Favor limited government economic involvement Often favor government involvement in social issues to preserve traditional values Liberalism Favor government regulation of economy to benefit society Tolerance for social change Support for civil rights

17 Political Ideologies Socialism Libertarianism
Strong support for economic and social equality Income redistribution Libertarianism Skepticism toward government Laissez-faire capitalism Oppose regulation of personal behavior

18 Political Ideologies Liberal once meant limited government and no religion in politics Classical liberals Evolved into modern American meaning along with political evolution of Democratic Party Meaning of liberal has not changed outside the U.S. and Canada

19 Political Ideologies Conservatives traditionally supported maintaining traditions and opposing change Today: Economic conservatives Social conservatives Not necessarily politically united

20 Political Ideologies Libertarians: extreme positions of both conservatives and liberals Limited government power over economy Complete freedom in social matters Ron Paul, a candidate for the 2012 Republican presidential nomination, is very popular among college students because of his libertarian positions emphasizing personal freedom. (AP Photo/Charlie Riedel) Copyright © 2014 Cengage Learning

21 The Challenge of Change
Demographic change in a democratic republic Aging of citizens Increased diversity Decline in economic dominance Globalization Technology Environmental change Figure 1-2 (Source: U.S. Bureau of the Census)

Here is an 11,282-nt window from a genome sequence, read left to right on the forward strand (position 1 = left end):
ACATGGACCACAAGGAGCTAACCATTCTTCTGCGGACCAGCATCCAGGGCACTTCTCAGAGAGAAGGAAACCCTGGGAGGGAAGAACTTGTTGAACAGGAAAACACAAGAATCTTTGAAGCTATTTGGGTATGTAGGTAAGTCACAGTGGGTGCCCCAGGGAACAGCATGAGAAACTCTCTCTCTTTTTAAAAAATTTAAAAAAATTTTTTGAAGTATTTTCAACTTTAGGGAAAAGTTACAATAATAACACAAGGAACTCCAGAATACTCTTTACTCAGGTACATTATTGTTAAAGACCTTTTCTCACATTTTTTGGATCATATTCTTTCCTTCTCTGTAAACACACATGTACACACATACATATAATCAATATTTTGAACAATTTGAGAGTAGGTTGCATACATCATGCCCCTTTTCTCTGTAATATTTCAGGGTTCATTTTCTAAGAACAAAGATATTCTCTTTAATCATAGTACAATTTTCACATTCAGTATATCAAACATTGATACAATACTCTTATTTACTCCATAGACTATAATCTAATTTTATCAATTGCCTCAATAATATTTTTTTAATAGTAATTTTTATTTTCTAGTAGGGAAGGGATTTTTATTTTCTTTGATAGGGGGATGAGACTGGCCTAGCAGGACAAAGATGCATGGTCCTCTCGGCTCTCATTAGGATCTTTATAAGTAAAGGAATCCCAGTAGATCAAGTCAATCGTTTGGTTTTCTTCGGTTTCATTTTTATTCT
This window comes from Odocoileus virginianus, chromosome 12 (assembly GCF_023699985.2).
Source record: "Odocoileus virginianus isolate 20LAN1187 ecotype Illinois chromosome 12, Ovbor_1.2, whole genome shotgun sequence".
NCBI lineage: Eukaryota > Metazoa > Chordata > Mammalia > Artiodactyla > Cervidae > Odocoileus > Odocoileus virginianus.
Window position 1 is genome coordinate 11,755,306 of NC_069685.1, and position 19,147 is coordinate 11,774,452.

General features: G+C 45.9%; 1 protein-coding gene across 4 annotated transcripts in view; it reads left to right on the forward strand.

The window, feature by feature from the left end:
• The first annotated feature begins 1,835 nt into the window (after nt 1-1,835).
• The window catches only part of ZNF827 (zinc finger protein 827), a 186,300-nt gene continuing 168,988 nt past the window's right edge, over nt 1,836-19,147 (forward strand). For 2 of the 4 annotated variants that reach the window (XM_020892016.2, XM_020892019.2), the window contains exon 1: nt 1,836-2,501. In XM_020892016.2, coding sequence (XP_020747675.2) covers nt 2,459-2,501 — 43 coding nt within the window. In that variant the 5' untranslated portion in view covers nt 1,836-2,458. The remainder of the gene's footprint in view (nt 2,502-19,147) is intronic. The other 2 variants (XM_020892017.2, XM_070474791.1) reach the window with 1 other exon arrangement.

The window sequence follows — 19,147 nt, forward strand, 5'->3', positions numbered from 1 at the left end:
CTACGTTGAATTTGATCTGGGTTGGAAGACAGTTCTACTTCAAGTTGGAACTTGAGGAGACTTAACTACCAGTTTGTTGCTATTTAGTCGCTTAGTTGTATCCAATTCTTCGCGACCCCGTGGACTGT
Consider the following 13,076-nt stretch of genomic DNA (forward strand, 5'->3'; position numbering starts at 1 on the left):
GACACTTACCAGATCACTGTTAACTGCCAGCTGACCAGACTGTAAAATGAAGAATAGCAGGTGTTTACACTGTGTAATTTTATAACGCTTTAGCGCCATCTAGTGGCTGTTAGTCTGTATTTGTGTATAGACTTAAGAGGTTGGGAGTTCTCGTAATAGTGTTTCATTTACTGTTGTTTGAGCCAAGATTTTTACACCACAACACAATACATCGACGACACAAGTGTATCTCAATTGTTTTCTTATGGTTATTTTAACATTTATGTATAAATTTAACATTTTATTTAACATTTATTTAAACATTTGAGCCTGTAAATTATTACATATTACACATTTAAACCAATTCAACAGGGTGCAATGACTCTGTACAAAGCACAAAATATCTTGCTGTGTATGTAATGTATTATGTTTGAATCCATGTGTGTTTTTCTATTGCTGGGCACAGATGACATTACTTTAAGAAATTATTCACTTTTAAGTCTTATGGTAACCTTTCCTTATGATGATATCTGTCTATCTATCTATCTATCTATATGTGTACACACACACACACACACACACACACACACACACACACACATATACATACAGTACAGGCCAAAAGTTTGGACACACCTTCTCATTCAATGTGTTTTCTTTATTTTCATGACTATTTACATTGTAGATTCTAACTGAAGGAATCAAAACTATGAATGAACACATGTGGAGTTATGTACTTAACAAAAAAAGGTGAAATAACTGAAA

22 Distribution of U.S. Population by Race and Hispanic Origin, 1980-2075
Figure 1-3 Data for 2025, 2050, and 2075 are projections. *Persons of Hispanic origin can be of any race. †The “multiracial or other” category in 2000 is not an official census category but represents all non-Hispanics who chose either “some other race” or two or more races in the 2000 census. (Source: U.S. Bureau of the Census.)

23 The Challenge of Change
Ethnic change Latino voters tend to vote Democratic Multiracial, multiethnic group interests End of white dominance in political leadership? Globalization Employment patterns Product quality/safety standards No single national economic dominance

24 The Challenge of Change
The technology revolution Affects communication, work and education Eliminates boundaries More people can compete, connect, collaborate

25 Social Networking Usage
Figure 1-4 Social networking today is a global phenomenon. Young people, in particular, are using the Internet for social networking. Figure 1–4 presents three important pieces of information. First, the bar for each country tells you what percentage of those using the Internet are using it for social networking and what percentage are not. For example, in the United States, 82 percent of the public use the Internet, but only 46 percent use it for social networking. The column on the far right gives the percentage of the public that does not use or have access to the Internet or . *Respondents who do not use the internet or . Based on total sample. “Don’t know/Refused” not shown. Samples in China, India and Pakistan are disproportionately urban. (Pew Research Center)

26 The Challenge of Change
Environmental change Political, technological and global challenges Global warming (more natural disasters, drought, starvation) What do changes mean for you? Can our government recognize and meet challenges in time? Can we continue to embrace a single political culture?